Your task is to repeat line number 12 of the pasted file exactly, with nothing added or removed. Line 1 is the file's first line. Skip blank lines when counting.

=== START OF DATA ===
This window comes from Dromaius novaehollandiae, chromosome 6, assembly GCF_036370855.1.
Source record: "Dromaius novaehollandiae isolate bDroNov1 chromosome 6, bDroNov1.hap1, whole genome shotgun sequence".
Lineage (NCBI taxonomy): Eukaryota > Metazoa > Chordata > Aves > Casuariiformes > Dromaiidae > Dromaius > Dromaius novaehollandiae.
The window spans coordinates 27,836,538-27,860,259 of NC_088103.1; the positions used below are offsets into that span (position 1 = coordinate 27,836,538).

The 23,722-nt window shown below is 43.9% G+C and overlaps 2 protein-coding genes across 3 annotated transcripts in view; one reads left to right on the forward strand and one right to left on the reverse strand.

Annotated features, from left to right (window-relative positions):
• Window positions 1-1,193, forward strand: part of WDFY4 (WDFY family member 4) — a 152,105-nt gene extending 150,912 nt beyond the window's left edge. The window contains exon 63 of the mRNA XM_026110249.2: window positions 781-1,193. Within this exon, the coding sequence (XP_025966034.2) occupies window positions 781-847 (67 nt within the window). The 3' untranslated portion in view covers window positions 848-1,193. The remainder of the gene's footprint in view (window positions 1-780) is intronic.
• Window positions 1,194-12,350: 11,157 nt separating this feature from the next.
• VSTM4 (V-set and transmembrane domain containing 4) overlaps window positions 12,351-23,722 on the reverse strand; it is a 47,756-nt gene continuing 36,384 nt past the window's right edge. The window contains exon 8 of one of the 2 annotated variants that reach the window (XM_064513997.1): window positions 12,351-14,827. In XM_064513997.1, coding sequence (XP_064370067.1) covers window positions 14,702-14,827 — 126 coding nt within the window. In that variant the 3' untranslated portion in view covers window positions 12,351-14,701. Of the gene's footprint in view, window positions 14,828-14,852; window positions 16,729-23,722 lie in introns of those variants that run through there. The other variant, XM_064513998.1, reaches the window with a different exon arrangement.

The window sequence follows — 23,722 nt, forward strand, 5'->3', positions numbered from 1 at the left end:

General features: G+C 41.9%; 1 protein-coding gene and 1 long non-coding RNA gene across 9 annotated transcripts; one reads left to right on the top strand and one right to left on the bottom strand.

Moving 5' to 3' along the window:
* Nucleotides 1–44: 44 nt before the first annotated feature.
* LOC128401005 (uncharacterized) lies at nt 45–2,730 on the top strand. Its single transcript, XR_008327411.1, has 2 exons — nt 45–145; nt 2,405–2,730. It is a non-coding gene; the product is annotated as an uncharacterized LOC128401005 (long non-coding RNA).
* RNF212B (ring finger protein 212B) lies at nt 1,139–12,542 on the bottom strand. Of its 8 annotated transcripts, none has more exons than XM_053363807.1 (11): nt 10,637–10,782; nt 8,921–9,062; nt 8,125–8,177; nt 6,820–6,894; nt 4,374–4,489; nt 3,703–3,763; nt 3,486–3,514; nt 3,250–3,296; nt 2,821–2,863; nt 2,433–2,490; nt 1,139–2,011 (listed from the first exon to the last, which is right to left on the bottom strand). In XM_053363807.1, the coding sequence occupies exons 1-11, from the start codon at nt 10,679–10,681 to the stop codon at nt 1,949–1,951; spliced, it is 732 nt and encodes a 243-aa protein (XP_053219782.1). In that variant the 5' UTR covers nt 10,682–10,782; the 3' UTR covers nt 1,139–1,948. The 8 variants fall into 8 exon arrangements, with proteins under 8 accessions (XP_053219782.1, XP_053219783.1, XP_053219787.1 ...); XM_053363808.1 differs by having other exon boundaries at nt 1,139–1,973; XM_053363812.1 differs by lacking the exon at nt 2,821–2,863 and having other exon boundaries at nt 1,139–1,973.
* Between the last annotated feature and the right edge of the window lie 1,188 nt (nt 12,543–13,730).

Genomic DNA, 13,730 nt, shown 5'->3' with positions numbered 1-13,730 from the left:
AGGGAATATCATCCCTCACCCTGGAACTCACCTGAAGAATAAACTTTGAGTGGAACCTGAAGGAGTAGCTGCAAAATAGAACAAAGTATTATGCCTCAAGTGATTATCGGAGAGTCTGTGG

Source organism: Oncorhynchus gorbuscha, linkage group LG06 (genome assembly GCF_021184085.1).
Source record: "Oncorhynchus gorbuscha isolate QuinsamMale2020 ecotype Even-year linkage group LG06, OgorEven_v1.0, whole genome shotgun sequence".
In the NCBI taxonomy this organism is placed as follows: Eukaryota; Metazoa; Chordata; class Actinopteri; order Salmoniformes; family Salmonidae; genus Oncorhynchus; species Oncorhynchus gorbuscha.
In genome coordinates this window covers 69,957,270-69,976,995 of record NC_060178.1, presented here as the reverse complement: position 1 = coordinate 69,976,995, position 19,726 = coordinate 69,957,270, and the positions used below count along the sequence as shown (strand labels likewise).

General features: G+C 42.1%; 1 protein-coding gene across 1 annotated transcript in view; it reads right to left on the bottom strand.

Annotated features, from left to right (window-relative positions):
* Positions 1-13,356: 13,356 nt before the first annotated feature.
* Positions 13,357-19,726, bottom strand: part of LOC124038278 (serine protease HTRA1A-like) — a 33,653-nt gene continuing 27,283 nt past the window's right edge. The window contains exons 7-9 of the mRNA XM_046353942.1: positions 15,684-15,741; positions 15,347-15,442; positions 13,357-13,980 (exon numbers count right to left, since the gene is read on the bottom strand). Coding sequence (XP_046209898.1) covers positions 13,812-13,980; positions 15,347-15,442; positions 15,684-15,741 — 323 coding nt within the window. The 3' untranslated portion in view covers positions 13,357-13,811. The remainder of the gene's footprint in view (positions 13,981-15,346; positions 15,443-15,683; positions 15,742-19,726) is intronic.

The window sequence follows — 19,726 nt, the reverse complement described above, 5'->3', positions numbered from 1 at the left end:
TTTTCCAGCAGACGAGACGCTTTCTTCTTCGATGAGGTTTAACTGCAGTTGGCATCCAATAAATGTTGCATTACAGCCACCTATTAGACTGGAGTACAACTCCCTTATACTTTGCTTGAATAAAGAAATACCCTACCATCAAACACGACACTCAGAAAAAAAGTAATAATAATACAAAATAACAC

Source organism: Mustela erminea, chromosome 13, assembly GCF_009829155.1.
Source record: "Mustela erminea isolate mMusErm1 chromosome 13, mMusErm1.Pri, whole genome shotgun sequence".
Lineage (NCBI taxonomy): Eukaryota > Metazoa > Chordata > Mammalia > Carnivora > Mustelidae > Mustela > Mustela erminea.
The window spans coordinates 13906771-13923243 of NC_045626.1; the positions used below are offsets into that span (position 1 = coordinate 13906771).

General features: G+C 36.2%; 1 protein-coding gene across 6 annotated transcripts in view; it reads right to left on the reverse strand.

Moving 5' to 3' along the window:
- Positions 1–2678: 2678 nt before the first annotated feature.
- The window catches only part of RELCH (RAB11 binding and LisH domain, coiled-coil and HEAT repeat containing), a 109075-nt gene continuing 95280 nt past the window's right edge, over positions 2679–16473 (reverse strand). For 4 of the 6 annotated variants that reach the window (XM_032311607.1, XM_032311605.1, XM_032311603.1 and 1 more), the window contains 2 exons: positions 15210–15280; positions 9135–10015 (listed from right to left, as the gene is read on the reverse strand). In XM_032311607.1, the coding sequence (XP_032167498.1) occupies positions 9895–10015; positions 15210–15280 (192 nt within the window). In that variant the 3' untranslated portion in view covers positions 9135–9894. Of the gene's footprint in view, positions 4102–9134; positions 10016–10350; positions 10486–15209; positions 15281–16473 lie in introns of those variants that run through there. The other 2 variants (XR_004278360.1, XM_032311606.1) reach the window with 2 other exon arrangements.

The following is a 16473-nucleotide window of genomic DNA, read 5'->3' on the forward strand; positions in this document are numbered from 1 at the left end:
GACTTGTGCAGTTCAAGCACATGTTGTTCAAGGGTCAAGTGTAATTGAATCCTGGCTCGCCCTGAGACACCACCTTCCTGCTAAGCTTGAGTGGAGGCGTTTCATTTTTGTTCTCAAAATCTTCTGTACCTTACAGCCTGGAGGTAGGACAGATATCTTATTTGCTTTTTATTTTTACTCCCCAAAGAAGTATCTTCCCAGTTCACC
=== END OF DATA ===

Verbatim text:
Moving 5' to 3' along the window: